2007). Unfortunately, some of these eff orts have used excessively
narrow interpretations of public value. For example, the British
government under Tony Blair made explicit use of public value as a
way of thinking about performance, but it operationalized Moore’s
strategic triangle by focusing on services (for operational capabil-
ity), outcomes (for public value), and trust and legitimacy (for
the authorizing environment) (Kelly, Mulgan, and Muers 2002).
Accenture consultants Cole and Parston (2006) further dimin-
ish the meaning of public value. Th eir approach just repackages
existing approaches to performance measurement and management
under a diff erent label (Alford and O’Flynn 2009, 185). Dahl and
Soss’s (2014) cautions about the ease with which the public value
approach can be hijacked for purposes not intended by its principal
authors are on clear display.

Th e various approaches to creating public value can be used posi-
tively or normatively—and have been. Williams and Shearer observe
that “the most striking feature is the relative absence of empirical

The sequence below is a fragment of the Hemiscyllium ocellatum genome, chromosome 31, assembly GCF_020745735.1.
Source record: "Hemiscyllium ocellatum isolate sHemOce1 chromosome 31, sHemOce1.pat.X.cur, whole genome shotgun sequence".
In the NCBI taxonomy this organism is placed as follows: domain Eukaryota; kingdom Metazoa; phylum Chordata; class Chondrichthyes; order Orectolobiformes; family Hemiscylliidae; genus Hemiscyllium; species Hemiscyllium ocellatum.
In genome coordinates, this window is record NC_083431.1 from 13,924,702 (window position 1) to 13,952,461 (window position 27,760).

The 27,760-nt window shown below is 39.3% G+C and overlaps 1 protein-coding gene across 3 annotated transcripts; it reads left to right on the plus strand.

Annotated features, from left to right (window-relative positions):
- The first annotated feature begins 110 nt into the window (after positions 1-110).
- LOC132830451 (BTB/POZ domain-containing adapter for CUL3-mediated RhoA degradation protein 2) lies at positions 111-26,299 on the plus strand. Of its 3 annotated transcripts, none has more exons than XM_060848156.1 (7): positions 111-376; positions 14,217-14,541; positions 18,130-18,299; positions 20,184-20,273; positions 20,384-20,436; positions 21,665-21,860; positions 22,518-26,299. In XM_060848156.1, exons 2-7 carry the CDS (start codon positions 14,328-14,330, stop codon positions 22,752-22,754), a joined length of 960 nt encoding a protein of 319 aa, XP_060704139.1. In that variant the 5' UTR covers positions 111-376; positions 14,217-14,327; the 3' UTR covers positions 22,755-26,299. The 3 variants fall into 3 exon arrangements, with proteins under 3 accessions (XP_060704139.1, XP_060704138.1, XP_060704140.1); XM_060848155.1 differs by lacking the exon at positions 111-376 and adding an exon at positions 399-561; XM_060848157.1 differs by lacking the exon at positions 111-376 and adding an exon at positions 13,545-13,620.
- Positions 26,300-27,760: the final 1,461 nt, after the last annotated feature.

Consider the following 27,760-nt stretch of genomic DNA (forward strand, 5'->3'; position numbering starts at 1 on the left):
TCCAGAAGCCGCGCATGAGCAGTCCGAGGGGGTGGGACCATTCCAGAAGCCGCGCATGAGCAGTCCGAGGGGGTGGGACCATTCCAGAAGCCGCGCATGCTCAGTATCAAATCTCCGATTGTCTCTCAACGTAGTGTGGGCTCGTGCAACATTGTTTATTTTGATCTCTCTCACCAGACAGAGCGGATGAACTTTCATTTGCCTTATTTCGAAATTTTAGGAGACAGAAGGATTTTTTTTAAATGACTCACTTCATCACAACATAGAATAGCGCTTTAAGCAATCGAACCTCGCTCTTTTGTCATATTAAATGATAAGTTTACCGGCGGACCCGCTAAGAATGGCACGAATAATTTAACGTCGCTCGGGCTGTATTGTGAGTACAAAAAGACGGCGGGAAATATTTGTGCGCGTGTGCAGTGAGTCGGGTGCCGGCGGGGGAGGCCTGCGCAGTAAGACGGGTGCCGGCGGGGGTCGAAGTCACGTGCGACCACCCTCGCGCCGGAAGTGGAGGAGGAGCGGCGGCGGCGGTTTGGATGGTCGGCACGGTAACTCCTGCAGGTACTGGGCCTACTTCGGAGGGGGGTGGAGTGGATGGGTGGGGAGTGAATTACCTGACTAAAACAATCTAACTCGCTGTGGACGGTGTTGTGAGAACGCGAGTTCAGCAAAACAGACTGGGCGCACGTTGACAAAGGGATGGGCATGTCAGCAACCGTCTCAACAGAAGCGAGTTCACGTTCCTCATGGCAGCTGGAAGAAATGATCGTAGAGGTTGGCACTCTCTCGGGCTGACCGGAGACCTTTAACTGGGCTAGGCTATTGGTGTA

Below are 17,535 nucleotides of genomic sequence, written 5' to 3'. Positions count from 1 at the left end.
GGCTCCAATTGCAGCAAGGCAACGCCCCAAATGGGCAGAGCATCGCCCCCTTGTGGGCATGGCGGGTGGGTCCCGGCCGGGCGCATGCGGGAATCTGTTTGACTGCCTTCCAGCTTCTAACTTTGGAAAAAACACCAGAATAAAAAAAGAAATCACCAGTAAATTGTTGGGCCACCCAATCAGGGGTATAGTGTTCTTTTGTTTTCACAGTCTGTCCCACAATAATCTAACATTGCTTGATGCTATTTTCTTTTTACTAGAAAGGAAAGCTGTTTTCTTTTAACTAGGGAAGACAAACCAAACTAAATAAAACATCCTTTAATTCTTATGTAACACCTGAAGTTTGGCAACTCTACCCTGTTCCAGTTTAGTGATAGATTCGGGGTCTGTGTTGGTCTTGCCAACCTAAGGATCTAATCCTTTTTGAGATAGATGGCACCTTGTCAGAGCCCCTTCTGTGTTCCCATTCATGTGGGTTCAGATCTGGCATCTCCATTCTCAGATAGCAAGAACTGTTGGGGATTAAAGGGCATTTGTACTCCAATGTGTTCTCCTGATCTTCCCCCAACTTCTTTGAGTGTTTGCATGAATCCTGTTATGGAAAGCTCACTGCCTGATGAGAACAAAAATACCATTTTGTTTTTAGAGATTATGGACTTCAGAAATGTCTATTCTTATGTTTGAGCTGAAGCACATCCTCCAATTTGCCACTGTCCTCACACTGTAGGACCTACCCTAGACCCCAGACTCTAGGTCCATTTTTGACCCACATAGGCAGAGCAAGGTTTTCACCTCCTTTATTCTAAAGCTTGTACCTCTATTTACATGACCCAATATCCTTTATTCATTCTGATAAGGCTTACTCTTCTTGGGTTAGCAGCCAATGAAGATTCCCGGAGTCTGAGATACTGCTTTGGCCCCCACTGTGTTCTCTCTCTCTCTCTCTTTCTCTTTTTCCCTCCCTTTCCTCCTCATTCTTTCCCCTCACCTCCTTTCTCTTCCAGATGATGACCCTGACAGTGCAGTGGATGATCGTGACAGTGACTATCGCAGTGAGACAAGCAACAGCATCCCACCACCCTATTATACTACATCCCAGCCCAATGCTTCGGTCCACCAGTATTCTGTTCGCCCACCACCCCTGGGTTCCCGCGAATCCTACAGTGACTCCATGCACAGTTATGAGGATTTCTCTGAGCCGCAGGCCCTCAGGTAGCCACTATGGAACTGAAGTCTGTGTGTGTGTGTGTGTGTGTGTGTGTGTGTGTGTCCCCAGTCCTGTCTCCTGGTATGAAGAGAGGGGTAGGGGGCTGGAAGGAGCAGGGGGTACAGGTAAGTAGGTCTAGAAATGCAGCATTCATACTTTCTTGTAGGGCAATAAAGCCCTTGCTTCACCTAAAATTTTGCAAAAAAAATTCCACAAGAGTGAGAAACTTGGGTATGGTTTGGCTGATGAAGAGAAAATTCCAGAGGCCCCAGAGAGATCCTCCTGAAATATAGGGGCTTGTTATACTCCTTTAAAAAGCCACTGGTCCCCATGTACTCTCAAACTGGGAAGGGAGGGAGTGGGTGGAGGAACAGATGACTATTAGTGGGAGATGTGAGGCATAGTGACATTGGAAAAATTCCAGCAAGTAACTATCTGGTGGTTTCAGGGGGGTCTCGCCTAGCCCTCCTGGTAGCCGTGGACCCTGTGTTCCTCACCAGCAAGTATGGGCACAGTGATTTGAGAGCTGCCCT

investigation of either the normative propositions of public value or
its effi cacy as a framework for understanding public management”
(2011, 1374). Th ey do note, however, some exemplary studies. For
example, O’Toole, Meier, and Nicholson-Crotty (2005) found in a
large-N study of Texas school superintendents that the superintend-
ents saw the points of Moore’s triangle as constitutive of their roles.
And Meynhardt and Metelmann (2009), in a study of the German
Federal Labor Agency, also found evidence that middle managers
think in much the same way that Moore’s public value entrepre-
neurs would.

Uses of Policy-Level and Societal Public Values in Practice
and Research
Policy-level and broader public values have also been used in a
variety of ways. For example, public values feature prominently in
the approach that Bozeman and his coauthors have developed called
“public value mapping.” Th e approach incorporates a broad range
of value considerations into policy decision-making processes by
helping (1) identify public values, (2) assess whether public value
failures have occurred, (3) map relationships among values, and
(4) graphically represent relationships between public value failures

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Public Value Governance: Moving Beyond Traditional Public Administration and the New Public Management 453

Th e public value literature does provide a broader sense of public
values than typically found in traditional public administration